In 1980, the Surgeon General set a goal for 1990 of having 90 percent of our children fully immunized by age two. Today, fewer two-year-olds are fully immunized than when that goal was set. We are moving in the wrong direction. As a nation we now rank nineteenth in the world in infant mortality. (the infant mortality rate is the number of deaths per 1000 live births at the end of the first year of life.)
Blacks in this country rank 28th below Cuba, Costa Rica, and Portugal. These embarrassing figures are exaggerated in selective cities. Infant mortality rate for Blacks in Boston exceed 25 per 1000! These rates are similar to those of Third World Countries.
The cry for change is coming form all sectors of our society. Senator John D. Rockefeller, IV, Chairman of the Pepper Commission: “There is growing recognition that the American health care system is in total crisis…we are plunging ahead in this country toward health care catastrophe.” Arnold Rellman, Editor of the New England Journal of Medicine: “The cost of our present market driven system may prove to be so high, and it’s inequities so onerous, that universal tax supported health insurance may become a far more attractive political option than many now suspect.” Lee A. Iococa: “The country needs an orderly system, and if that means some kind of national health insurance, then I’m for it.” Why is a business leader like Iococa rendering an opinion?
The private sector is paying the bill. Every Chrysler that is sold today had %530 attached to ti’s basic price in order to pay for health care insurance for Chrysler employees. This figure is four times the amount of dividends that are given to the company’s stockholders. This figure is four times greater per employee than the competition, Mitsubishi, is paying for health benefits. Over the past decade the cost of health insurance to Chrysler has increased by 700 percent.
What is happening on a national level to address these problems? St September, the American Academy of Family Physicians endorsed mandated private health insurance and Medicaid reform. This is currently embodied in the Kennedy-Waxman Bill.
The AMA has endorsed mandated private insurance and Medicaid reform. The Pepper Commission suggested mandated health insurance and Medicaid reform. Recommendations of the Pepper Commission were made by a narrow vote of ti’s members. The Secretary of Health and Human Services points out that the divergence of views on the commission reflects what is going on in the country.
There is no consensus of how to achieve the kind of health care we specifically want and how to bear the cost. There is no doubt that mandated health insurance and Medicaid reform represents a quick fix. However, I predict that even this less than optimal solution to our problem will not be accepted because of its costs. The price tag for mandated health insurance and Medicaid reform would be in excess of $3 billion for the private sector and $10 billion for the public sector per year.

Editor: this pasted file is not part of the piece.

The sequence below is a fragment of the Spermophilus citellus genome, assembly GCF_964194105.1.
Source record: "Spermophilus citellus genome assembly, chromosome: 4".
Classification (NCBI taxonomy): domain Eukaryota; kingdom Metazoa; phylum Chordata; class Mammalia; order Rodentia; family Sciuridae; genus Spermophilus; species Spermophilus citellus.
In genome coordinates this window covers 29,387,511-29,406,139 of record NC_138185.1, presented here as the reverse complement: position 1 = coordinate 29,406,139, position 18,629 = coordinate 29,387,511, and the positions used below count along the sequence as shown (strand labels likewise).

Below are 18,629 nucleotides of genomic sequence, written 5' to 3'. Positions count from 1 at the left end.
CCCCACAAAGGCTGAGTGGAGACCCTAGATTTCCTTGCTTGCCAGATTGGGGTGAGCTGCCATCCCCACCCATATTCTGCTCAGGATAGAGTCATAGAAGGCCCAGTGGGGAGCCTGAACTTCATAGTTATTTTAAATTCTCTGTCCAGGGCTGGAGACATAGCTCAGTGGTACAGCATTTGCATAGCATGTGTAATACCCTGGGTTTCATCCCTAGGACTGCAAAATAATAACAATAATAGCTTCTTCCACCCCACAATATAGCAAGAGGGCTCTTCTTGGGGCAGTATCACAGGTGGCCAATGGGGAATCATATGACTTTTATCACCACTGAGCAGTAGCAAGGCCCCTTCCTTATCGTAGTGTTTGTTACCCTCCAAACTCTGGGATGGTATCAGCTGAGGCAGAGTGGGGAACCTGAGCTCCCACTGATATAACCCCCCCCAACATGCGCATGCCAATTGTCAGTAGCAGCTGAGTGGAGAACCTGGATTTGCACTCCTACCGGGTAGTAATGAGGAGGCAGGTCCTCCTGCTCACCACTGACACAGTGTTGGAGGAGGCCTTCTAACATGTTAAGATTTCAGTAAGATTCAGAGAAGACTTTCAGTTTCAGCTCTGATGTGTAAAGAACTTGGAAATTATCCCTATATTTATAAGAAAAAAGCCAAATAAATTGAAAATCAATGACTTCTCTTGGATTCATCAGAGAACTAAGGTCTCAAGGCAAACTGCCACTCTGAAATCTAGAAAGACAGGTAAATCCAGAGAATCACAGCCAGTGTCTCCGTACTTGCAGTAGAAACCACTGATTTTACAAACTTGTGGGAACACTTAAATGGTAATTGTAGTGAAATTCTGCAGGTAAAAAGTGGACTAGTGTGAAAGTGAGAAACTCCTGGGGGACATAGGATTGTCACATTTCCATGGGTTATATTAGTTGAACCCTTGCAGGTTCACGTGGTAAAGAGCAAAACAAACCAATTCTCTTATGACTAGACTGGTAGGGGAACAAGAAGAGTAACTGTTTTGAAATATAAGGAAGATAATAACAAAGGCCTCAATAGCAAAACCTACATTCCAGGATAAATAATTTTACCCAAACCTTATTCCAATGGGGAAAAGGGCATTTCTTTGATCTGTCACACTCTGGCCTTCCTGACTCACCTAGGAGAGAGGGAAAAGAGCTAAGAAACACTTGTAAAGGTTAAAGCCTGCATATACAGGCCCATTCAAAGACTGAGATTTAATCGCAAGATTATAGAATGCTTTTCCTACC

It is important to compare the relative economic strengths of the United States in the 1960’s and in the 1980’s. The social reforms that were instituted in the sixties occurred when the nation was enjoying incredible prosperity. In the 1960’s, the United States had 60 percent of the world industrial production, a trade surplus and small debt. We had a heavy industry and a unionized work force.
Today, our country has 30 percent of the world industrial production, over a $100 billion trade deficit and a national debt of $3 trillion. That $3 trillion figure represents $12,000 for every man, woman, and child in the United States. Heavy industry in this country has disappeared. The new high tech jobs require a minimal level of education. Only 22 percent of our work force is currently unionized. The major strategy for cost reduction is to lower labor costs, which is being done on a large scale.
For every billion dollars of foreign investment, we lose about 25,000 jobs. There is slowly creeping into our country a Third World population who are willing to work for minimal wages. There has been a great deal of publicity recently centered around eight million new jobs which have been created in this country. IN reality, 60 percent of these jobs are with earnings off $7,000 a year or less. There are many indications that the nation’s economy will worsen and with the recession, access to health care for the persistently poor will become an even greater problem.
It is estimated that the cost to implement the Kennedy-Waxman Bill will be extremely high. This quick fix, short term solution to the problem of access would concentrate on mandated employer provided health insurance and reform of the Medicaid system. It is estimated that such a program will cost the private sector $33 billion a year, and the public sector about $9 billion or $10 billion per year. In the current economic climate, I do not believe such a bill will pass Congress.
This, then, brings us to the generic question, “What can we as individuals do on a local or regional basis to address these health care problems? What can we do with existing resources to better provide access to care for the persistently poor?” We do not have to reinvent the wheel. For the past 20 years, a number of experiments have been going on that have been very successful. The following are a few selected examples of past successful responses to the problem of access for the poor.
Selected Pilot Projects
THE CALIFORNIA PROJECT FOR OB ACCESS